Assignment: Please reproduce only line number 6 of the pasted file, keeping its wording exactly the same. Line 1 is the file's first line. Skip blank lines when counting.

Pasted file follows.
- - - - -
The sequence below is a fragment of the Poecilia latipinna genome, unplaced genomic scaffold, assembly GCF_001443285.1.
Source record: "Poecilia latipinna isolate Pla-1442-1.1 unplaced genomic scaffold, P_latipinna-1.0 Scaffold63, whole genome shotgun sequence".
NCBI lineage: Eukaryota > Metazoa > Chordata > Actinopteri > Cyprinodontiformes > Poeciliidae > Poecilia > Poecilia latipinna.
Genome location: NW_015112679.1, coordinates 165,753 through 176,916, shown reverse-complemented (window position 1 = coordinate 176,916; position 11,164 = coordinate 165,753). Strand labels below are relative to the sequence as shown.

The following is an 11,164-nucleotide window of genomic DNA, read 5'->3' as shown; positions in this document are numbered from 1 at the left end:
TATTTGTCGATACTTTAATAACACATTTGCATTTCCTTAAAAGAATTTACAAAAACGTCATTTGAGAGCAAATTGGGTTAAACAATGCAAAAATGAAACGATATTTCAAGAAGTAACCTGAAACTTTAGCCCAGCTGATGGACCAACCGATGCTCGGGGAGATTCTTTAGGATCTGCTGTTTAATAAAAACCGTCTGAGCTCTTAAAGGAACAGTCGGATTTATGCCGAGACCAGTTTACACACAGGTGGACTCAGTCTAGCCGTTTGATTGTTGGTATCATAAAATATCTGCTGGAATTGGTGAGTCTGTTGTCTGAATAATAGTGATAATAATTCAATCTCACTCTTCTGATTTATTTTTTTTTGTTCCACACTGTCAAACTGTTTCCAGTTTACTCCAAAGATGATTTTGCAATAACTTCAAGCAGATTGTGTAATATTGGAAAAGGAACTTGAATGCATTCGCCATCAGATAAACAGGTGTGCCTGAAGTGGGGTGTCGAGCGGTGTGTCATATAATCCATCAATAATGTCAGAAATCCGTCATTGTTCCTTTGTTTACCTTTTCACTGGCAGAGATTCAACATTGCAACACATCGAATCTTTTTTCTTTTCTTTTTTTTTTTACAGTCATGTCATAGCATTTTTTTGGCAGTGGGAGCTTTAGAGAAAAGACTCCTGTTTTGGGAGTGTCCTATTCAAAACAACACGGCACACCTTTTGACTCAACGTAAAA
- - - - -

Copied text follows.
TATTTGTCGATACTTTAATAACACATTTGCATTTCCTTAAAAGAATTTACAAAAACGTCATTTGAGAGCAAATTGGGTTAAACAATGCAAAAATGAAACGATATTTCAAGAAGTAACCTGAAACTTTAGCCCAGCTGATGGACCAACCGATGCTCGGGGAGATTCTTTAGGATCTGCTGTTTAATAAAAACCGTCTGAGCTCTTAAAGGAACAGTCGGATTTATGCCGAGACCAGTTTACACACAGGTGGACTCAGTCTAGCCGTTTGATTGTTGGTATCATAAAATATCTGCTGGAATTGGTGAGTCTGTTGTCTGAATAATAGTGATAATAATTCAATCTCACTCTTCTGATTTATTTTTTTTTGTTCCACACTGTCAAACTGTTTCCAGTTTACTCCAAAGATGATTTTGCAATAACTTCAAGCAGATTGTGTAATATTGGAAAAGGAACTTGAATGCATTCGCCATCAGATAAACAGGTGTGCCTGAAGTGGGGTGTCGAGCGGTGTGTCATATAATCCATCAATAATGTCAGAAATCCGTCATTGTTCCTTTGTTTACCTTTTCACTGGCAGAGATTCAACATTGCAACACATCGAATCTTTTTTCTTTTCTTTTTTTTTTTACAGTCATGTCATAGCATTTTTTTGGCAGTGGGAGCTTTAGAGAAAAGACTCCTGTTTTGGGAGTGTCCTATTCAAAACAACACGGCACACCTTTTGACTCAACGTAAAA